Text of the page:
On Monday I took this photo of two white faced heron or Matuku Moana, perched on a stone breakwater. The two birds are standing with their heads into the wind their long elegant necks down and pulled into their bodies for warmth, and they seemed to be waiting and looking out over the water. Still and focused: Waiting for the tide to turn so they could go out on the mud flats and forage for food. Waiting for the wind to drop and the warm sun to heat the day. Waiting for a mate to return to this breeding ground. I don’t know but as well as making a great photo it bought to mind Habakkuk’s posture waiting on God’s answer and his moving in history on behalf of his people. In chapter 2 verse 1 with which we finished our reading today. He says I will stand on the ramparts, like a sentry on duty, ready and alert, staring off in to the storm of injustice and judgment and waiting, waiting and looking for God’s answer to my laments, waiting for God to move. The same posture we had in our New Testament reading, where Jesus tells his followers they should be alert as they wait for the consummation of God’s Kingdom.
Habakkuk speaks to us as well to wait on God in the face of life storms, to wait on God in the face of personal storms where we need to know God’s care and love, wait on God, in social storms, where like Habakkuk we see or experience injustice, wait on God as it seems the world just does not make sense. The series is called “As the waters cover the seas” and it refers to the verse at the heart of Habakkuk . Where we are given one reason to have hope in the face of life storms. That history seems to be like the turbulent surface of the ocean, with wild waves tossed and turned by unpredictable shifting winds, but that there is a deeper steady and unstoppable current of God’s purposes and plans that the whole earth will be filled with the knowledge of the Glory of God, as the waters cover the seas’.
Habakkuk the prophet has a vision in which he has a dialogue with God. Habakkuk laments about the injustice he sees in Judah (verse 2-4), then we have God’s response in verses 5-11, and instead of it being about God saving his people, Habakkuk is told that God is raising up the new world super power of Babylon as his instrument to discipline. This does not sit well with Habakkuk and in verse 12-chapter 2:1 he again complains to God, how could a righteous God use such a vicious and arrogant and violent people. That’s what we are looking at today. Next week we are going to look at God’s answer to Habakkuk’s second complaint, and then finish off the series the week after looking at chapter three which is a psalm of praise and trust from Habakkuk.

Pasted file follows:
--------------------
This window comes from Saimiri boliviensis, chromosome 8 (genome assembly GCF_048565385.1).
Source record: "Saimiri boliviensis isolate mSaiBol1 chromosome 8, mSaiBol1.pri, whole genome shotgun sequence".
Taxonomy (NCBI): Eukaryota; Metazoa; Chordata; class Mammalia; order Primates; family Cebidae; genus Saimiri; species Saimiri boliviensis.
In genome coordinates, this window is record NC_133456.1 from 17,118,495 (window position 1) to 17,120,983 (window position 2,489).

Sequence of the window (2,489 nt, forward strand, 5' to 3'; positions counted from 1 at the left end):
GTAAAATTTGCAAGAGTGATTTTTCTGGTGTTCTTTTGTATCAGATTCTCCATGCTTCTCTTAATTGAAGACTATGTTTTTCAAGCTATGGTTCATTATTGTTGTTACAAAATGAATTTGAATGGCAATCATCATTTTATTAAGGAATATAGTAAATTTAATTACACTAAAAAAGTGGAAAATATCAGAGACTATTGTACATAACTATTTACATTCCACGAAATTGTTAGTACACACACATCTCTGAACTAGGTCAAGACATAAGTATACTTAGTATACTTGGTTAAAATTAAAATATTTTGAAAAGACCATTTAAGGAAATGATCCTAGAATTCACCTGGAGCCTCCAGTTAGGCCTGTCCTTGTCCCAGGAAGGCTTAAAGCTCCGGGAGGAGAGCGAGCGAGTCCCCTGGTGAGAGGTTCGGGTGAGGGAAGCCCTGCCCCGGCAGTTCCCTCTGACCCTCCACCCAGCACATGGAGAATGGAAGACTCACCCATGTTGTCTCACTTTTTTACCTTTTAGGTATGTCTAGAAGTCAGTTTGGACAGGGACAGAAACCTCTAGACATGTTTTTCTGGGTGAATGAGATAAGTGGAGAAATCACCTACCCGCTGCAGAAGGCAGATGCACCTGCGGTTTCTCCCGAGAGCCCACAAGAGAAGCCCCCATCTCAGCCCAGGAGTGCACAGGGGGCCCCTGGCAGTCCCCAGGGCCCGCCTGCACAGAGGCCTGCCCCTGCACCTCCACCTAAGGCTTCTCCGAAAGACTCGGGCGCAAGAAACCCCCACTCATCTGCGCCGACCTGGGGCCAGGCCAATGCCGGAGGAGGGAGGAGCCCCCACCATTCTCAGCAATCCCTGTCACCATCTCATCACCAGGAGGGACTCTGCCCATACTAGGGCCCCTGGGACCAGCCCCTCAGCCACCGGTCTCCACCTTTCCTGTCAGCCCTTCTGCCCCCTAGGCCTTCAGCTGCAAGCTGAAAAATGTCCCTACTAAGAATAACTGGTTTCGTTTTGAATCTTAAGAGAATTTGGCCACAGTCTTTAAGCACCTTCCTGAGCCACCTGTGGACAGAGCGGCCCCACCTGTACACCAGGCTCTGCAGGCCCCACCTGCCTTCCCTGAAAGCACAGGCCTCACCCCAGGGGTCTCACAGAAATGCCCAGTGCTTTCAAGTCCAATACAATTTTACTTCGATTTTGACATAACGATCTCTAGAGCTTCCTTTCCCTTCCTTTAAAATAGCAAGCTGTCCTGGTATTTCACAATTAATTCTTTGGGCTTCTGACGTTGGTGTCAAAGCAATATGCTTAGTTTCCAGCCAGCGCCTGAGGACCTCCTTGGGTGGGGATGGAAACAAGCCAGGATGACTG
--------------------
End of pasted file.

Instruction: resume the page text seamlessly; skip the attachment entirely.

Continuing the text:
Habakkuk is writing in the seventh century BC. Judah, the southern kingdom, had been through a period of religious and social renewal under king Josiah, the reforms had been sparked by the discovery of the scroll of Deuteronomy in the temple archives. You can read about that in 2 Kings 22-23. However Josiah is killed in battle with the king of Egypt who had marched north to support the Assyrians battling against the raising threat of the Babylonians. The Pharaoh appoints a series of Josiah’s sons as successors on the throne and we are told in 2 kings 24 that they did evil in the eye of the Lord.
Habakkuk describes this is a series of six different ways. Injustice and wrongdoing, violence and destruction, conflict and strife. The law and the courts, which the prophet would expect to uphold the law of Moses, is paralyzed in the face of this, when he speaks of the wicked hemming in the righteous so that Justice is perverted, you get the sense that the courts themselves have become clogged up with law suites designed to rob the people not protect the innocent.
At the heart of what troubles Habakkuk is how can the God of Israel, the God who has revealed himself as just and righteous allow such things to carry on. The hope in the face of the storms of life is in the person and the character of God While our hope and history don’t rhyme. Habakkuk’s complaint does not turn him away from God, rather it turns him to look more at God. His prayers are constant and consistent, waiting for God to act.